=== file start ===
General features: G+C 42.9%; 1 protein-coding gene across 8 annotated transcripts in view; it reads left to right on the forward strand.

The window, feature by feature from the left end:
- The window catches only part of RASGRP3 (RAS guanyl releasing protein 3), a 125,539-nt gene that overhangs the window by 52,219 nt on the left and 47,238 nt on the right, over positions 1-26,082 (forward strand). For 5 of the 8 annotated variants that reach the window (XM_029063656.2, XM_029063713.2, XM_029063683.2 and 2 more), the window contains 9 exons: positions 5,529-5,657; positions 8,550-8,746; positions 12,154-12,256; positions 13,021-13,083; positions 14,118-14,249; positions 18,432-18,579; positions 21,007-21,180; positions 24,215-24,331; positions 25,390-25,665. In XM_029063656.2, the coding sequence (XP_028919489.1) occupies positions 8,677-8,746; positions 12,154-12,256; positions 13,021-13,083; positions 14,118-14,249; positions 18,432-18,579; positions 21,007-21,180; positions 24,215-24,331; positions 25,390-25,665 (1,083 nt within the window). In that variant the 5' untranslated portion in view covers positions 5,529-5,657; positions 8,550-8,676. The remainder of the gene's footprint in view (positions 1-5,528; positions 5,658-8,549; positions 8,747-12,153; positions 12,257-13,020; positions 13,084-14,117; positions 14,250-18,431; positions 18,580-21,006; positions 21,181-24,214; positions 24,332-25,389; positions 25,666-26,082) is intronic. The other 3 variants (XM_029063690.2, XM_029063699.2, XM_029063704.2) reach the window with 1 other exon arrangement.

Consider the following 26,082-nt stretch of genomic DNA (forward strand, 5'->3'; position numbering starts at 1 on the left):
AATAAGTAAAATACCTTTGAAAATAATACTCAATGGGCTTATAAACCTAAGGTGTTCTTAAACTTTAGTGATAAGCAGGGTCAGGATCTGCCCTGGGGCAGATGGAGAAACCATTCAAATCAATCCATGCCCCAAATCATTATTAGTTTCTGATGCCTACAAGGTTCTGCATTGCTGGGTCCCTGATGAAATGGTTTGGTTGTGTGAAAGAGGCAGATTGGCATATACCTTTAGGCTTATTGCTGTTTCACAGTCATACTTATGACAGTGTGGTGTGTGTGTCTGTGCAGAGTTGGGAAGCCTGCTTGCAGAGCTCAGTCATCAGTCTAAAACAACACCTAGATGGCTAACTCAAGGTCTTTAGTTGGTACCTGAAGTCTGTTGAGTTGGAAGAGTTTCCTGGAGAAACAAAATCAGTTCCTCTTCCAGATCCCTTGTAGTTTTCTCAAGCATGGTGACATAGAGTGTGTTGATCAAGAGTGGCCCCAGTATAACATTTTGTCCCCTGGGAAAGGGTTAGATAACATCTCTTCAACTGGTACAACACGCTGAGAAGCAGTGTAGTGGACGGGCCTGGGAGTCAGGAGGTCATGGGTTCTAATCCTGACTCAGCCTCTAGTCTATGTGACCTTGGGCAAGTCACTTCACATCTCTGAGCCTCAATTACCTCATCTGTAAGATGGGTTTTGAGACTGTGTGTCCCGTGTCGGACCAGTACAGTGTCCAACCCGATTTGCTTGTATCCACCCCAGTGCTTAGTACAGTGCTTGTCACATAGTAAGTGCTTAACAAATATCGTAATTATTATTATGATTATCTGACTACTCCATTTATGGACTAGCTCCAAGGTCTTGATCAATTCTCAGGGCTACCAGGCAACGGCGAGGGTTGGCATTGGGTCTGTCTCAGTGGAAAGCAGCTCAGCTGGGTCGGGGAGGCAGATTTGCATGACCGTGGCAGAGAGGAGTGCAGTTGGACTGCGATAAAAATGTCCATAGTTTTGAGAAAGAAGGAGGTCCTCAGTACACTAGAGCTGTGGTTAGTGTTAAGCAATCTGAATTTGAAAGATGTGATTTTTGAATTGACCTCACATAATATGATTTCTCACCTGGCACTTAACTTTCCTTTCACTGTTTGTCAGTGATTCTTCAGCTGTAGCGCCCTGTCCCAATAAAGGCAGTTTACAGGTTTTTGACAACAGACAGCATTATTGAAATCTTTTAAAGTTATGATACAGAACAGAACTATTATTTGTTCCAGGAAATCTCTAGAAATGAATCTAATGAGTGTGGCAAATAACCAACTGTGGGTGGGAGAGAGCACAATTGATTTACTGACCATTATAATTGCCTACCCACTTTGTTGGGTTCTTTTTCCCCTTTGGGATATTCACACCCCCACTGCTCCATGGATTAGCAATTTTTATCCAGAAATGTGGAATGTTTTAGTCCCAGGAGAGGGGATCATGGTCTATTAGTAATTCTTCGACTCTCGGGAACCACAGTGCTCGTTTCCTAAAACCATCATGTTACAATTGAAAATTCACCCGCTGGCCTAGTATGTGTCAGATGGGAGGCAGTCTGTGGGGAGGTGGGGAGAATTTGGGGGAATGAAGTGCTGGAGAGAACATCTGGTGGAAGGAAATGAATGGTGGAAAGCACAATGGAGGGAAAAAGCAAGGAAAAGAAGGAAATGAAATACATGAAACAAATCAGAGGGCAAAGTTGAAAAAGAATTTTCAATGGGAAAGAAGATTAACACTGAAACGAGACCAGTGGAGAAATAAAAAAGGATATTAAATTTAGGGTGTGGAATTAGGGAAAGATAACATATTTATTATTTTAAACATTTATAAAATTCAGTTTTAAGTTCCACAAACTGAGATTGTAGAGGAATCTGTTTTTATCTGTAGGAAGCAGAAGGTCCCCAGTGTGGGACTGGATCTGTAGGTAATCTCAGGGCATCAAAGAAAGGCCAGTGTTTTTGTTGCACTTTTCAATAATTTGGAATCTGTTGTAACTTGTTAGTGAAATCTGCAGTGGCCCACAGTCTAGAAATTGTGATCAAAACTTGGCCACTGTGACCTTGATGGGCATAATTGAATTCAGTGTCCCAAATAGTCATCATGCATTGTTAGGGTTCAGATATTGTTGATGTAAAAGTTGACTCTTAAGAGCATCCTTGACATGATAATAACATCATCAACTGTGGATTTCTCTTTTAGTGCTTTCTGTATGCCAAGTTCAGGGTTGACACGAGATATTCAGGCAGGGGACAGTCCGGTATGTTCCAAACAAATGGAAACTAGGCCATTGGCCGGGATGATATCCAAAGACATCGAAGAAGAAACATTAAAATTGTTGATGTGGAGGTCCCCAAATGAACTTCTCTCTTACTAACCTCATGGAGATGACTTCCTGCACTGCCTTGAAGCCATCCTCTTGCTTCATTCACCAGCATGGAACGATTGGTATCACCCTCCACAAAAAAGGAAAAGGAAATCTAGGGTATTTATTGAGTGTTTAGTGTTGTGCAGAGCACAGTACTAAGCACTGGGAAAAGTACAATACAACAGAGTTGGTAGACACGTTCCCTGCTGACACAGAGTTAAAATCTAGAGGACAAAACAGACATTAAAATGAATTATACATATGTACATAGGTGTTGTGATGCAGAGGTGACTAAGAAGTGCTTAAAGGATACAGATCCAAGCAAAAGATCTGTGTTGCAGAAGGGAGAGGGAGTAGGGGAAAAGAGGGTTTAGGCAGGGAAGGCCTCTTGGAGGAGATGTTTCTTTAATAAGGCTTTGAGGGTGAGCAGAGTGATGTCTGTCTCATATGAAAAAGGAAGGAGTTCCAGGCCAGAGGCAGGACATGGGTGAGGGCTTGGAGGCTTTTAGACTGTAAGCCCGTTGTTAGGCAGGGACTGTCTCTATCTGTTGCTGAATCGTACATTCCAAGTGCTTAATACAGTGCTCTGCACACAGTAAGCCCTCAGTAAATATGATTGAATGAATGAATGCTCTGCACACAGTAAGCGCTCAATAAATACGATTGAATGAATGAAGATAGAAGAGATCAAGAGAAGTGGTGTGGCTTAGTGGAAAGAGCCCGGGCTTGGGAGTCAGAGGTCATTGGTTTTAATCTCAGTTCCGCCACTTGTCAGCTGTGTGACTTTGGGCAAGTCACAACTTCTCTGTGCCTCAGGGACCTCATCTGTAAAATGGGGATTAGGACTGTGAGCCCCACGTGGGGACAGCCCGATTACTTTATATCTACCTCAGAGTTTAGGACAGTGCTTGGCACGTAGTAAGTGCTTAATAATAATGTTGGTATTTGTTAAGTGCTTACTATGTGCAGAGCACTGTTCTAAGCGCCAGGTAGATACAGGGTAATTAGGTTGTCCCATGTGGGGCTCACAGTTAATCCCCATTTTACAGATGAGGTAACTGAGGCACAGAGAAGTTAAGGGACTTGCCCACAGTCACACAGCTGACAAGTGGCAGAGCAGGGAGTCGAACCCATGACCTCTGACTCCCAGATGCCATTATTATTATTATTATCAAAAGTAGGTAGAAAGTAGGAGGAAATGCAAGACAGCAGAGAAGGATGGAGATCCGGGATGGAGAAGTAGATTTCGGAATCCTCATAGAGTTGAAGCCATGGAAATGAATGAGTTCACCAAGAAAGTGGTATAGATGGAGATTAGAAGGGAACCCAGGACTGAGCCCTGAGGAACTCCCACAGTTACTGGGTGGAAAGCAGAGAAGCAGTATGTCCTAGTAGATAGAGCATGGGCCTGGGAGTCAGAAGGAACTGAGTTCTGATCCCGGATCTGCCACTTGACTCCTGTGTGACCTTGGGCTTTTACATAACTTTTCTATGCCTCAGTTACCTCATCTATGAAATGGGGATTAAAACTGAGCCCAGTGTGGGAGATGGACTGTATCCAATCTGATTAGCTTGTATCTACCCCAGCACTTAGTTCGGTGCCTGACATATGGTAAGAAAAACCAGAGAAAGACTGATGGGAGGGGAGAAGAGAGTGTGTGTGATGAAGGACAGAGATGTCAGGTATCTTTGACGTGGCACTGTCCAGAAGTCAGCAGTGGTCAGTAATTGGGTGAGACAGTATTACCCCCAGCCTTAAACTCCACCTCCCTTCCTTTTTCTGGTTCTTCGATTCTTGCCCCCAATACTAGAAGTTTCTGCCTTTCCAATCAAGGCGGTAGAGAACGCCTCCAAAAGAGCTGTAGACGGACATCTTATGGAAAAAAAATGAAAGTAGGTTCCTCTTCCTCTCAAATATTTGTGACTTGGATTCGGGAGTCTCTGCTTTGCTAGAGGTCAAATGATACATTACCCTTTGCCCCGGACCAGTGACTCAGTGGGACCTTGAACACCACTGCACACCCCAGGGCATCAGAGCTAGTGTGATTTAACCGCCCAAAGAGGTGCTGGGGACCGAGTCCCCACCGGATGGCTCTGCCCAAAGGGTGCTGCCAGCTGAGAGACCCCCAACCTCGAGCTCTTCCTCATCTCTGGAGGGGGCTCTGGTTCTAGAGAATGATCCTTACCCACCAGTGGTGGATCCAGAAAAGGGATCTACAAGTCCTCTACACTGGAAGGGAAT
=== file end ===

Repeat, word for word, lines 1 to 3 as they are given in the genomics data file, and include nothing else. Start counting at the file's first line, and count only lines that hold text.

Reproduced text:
General features: G+C 42.9%; 1 protein-coding gene across 8 annotated transcripts in view; it reads left to right on the forward strand.

The window, feature by feature from the left end:
- The window catches only part of RASGRP3 (RAS guanyl releasing protein 3), a 125,539-nt gene that overhangs the window by 52,219 nt on the left and 47,238 nt on the right, over positions 1-26,082 (forward strand). For 5 of the 8 annotated variants that reach the window (XM_029063656.2, XM_029063713.2, XM_029063683.2 and 2 more), the window contains 9 exons: positions 5,529-5,657; positions 8,550-8,746; positions 12,154-12,256; positions 13,021-13,083; positions 14,118-14,249; positions 18,432-18,579; positions 21,007-21,180; positions 24,215-24,331; positions 25,390-25,665. In XM_029063656.2, the coding sequence (XP_028919489.1) occupies positions 8,677-8,746; positions 12,154-12,256; positions 13,021-13,083; positions 14,118-14,249; positions 18,432-18,579; positions 21,007-21,180; positions 24,215-24,331; positions 25,390-25,665 (1,083 nt within the window). In that variant the 5' untranslated portion in view covers positions 5,529-5,657; positions 8,550-8,676. The remainder of the gene's footprint in view (positions 1-5,528; positions 5,658-8,549; positions 8,747-12,153; positions 12,257-13,020; positions 13,084-14,117; positions 14,250-18,431; positions 18,580-21,006; positions 21,181-24,214; positions 24,332-25,389; positions 25,666-26,082) is intronic. The other 3 variants (XM_029063690.2, XM_029063699.2, XM_029063704.2) reach the window with 1 other exon arrangement.